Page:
Load shedding only as a last resort

What has changed since the 2007/2008 energy crisis?
Back then:

Eskom faced critical infrastructure and coal supply problems.
» Eskom had bad leadership, planning and ­management.
» Electricity demand spiked due to economic growth.
» Electricity trading ­between South Africa and its neighbours was affected as an Eskom converter station was refurbished in Cahora Bassa, Mozambique, and there was system unavailability in Zambia.

Now:
» Eskom has new leadership and management who on numerous occasions have spoken publicly about its “resolve to avoid load shedding”.
» Eskom still has critical infrastructure problems and will continue to have. The first turbine from the Medupi power station in Limpopo to join the national grid will only be operational by the end of 2012.
» Eskom had gone from having enough coal for only 12 days’ of electricity generation in 2008 to about 40 days’ supply today.
» Independent power producers Sasol and Sappi had added 373MW of power to available resources.
» Eskom has agreements for supplies from the Rooiwal and Kelvin stations.
» Most of the close to 140 biggest companies in the industrial and mining sectors had signed a voluntary energy conservation programme – adding to a saving of 5% compared to the 2007 baseline.
» Gas turbines are on standby to run as an emergency reserve.
» Eskom is working closely with its 500 largest customers to forecast and manage demand.
» When required, energy- saving measures will be applied by the 11 other members of the Southern African power pool, which trades electricity.
» Eskom’s energy efficient lighting programme received 60 000 applications last year to install solar water geysers.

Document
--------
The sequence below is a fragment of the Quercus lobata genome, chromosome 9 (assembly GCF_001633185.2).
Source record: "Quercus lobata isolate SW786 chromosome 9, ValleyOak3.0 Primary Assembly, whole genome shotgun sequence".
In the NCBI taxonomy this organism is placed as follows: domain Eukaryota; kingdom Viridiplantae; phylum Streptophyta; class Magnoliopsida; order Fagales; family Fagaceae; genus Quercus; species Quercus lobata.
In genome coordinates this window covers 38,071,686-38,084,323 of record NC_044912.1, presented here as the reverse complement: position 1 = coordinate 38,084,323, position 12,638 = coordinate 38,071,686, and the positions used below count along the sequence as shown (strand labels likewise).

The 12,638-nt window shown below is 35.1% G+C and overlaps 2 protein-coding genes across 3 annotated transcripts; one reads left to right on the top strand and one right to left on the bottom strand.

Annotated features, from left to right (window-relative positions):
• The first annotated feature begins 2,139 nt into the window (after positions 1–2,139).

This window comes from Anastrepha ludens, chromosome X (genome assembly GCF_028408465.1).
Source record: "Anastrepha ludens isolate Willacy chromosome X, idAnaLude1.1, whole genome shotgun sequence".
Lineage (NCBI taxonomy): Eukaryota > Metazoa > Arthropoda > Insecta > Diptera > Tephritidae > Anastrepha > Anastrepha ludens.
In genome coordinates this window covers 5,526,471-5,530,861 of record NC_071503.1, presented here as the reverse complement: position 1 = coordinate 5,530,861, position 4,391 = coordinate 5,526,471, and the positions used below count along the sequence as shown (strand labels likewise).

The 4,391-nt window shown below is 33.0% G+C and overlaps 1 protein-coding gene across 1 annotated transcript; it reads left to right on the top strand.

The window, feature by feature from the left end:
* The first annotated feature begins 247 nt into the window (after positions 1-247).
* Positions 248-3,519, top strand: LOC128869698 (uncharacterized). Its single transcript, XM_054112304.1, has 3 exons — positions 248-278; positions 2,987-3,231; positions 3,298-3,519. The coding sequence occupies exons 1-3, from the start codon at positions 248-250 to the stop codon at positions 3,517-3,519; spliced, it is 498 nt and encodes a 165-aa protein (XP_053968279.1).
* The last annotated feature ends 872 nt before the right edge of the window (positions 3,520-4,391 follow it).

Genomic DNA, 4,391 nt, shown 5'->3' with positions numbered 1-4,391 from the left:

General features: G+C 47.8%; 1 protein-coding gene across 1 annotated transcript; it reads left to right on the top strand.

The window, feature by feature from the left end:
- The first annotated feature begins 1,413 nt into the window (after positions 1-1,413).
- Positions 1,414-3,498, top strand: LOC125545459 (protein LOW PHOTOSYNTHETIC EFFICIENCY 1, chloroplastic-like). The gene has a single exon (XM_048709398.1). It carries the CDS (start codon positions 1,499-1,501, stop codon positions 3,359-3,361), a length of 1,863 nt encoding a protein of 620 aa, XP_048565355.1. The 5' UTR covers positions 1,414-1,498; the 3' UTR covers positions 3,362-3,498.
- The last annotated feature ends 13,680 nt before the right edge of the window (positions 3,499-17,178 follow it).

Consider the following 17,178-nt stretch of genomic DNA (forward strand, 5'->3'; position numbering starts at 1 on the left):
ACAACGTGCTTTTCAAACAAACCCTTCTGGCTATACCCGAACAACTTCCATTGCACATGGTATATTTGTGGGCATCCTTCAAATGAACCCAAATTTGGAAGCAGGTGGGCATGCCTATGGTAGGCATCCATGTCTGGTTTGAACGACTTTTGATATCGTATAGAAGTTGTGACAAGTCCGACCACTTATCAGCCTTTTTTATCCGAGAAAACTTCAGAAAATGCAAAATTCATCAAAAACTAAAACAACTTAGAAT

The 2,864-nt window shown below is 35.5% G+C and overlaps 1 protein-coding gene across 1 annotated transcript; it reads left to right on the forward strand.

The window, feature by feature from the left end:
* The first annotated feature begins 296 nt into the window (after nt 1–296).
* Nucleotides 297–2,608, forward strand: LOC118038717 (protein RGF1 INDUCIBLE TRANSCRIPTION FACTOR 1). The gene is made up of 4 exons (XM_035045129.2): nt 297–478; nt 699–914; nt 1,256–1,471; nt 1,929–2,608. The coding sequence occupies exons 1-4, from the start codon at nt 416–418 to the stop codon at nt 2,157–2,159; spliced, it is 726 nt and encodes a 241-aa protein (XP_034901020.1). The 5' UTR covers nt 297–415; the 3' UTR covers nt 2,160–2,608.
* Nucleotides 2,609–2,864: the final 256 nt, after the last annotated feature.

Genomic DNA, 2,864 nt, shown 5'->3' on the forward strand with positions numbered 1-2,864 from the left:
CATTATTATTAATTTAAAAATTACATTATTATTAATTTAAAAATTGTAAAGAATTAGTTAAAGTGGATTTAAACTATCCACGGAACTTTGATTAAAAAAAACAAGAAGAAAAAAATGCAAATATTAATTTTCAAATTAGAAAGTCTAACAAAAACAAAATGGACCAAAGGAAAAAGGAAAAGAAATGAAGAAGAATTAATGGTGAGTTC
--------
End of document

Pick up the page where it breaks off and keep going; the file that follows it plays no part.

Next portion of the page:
Load shedding now
This winter, load shedding is possible but highly

unlikely as Eskom has a long line of defence mechanisms planned before

it has to resort to scheduled blackouts.

According to spokesperson Hilary Joffe, these include:

» Eskom will first use all its emergency reserves. Then it will ask all its large customers to honour agreements to voluntarily shed load.

» Only if Eskom sees that these measures are not enough to prevent the

system from crashing, will it ask other big customers – such as big

municipalities and metros – to drop a certain amount of megawatts.

» It is only then that load shedding will kick in.

Two load shedding scenarios
» Eskom sees demand spiking and there is enough time for the early warning systems to kick in. Then Eskom and the customer, for instance City Power, will announce imminent load shedding through the media.
» However, in the case of a national crisis, where for instance a turbine is lost and a national blackout threatens, Eskom’s emergency operations room will contact City Power and inform them immediately to shed X amount of megawatts.

Important:
This will not give City Power enough time to publicly make an announcement before starting load shedding, but spokesperson Louis Pieterse said such an announcement will follow shortly afterwards in the media.

If there is no early warning
» Municipalities and metros will follow their load shedding schedules.
» If City Power is asked by Eskom on a Tuesday afternoon at 2pm to immediately shed load, then City Power will cut power to those suburbs on the load shedding schedule for that particular day and time.
» From then onwards, the load shedding schedule will be followed for as long as it takes to alleviate the pressure on the national grid.
» An announcement will also be made that load shedding has stopped.


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